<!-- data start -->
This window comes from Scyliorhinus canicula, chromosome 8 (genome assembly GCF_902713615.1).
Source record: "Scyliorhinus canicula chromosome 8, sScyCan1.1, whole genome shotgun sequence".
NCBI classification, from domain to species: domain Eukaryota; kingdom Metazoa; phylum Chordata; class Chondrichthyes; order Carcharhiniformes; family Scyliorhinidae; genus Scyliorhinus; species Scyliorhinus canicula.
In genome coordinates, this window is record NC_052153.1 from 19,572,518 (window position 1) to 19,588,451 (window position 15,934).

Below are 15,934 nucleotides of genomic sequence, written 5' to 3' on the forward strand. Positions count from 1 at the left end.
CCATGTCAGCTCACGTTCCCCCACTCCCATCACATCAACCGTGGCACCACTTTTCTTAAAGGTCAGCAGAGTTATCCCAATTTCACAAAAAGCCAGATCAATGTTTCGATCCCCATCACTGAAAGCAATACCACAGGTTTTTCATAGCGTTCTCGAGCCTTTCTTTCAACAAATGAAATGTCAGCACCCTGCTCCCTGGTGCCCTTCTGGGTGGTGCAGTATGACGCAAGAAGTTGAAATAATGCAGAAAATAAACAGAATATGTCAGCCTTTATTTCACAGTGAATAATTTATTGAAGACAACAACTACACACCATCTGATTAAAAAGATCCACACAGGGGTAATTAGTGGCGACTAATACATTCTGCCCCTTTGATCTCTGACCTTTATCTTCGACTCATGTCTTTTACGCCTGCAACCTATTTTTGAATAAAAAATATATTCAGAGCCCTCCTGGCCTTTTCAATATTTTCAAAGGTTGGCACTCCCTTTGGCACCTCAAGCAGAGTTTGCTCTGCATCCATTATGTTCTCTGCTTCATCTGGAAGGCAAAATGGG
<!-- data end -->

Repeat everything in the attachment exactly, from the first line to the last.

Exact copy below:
This window comes from Scyliorhinus canicula, chromosome 8 (genome assembly GCF_902713615.1).
Source record: "Scyliorhinus canicula chromosome 8, sScyCan1.1, whole genome shotgun sequence".
NCBI classification, from domain to species: domain Eukaryota; kingdom Metazoa; phylum Chordata; class Chondrichthyes; order Carcharhiniformes; family Scyliorhinidae; genus Scyliorhinus; species Scyliorhinus canicula.
In genome coordinates, this window is record NC_052153.1 from 19,572,518 (window position 1) to 19,588,451 (window position 15,934).

Below are 15,934 nucleotides of genomic sequence, written 5' to 3' on the forward strand. Positions count from 1 at the left end.
CCATGTCAGCTCACGTTCCCCCACTCCCATCACATCAACCGTGGCACCACTTTTCTTAAAGGTCAGCAGAGTTATCCCAATTTCACAAAAAGCCAGATCAATGTTTCGATCCCCATCACTGAAAGCAATACCACAGGTTTTTCATAGCGTTCTCGAGCCTTTCTTTCAACAAATGAAATGTCAGCACCCTGCTCCCTGGTGCCCTTCTGGGTGGTGCAGTATGACGCAAGAAGTTGAAATAATGCAGAAAATAAACAGAATATGTCAGCCTTTATTTCACAGTGAATAATTTATTGAAGACAACAACTACACACCATCTGATTAAAAAGATCCACACAGGGGTAATTAGTGGCGACTAATACATTCTGCCCCTTTGATCTCTGACCTTTATCTTCGACTCATGTCTTTTACGCCTGCAACCTATTTTTGAATAAAAAATATATTCAGAGCCCTCCTGGCCTTTTCAATATTTTCAAAGGTTGGCACTCCCTTTGGCACCTCAAGCAGAGTTTGCTCTGCATCCATTATGTTCTCTGCTTCATCTGGAAGGCAAAATGGG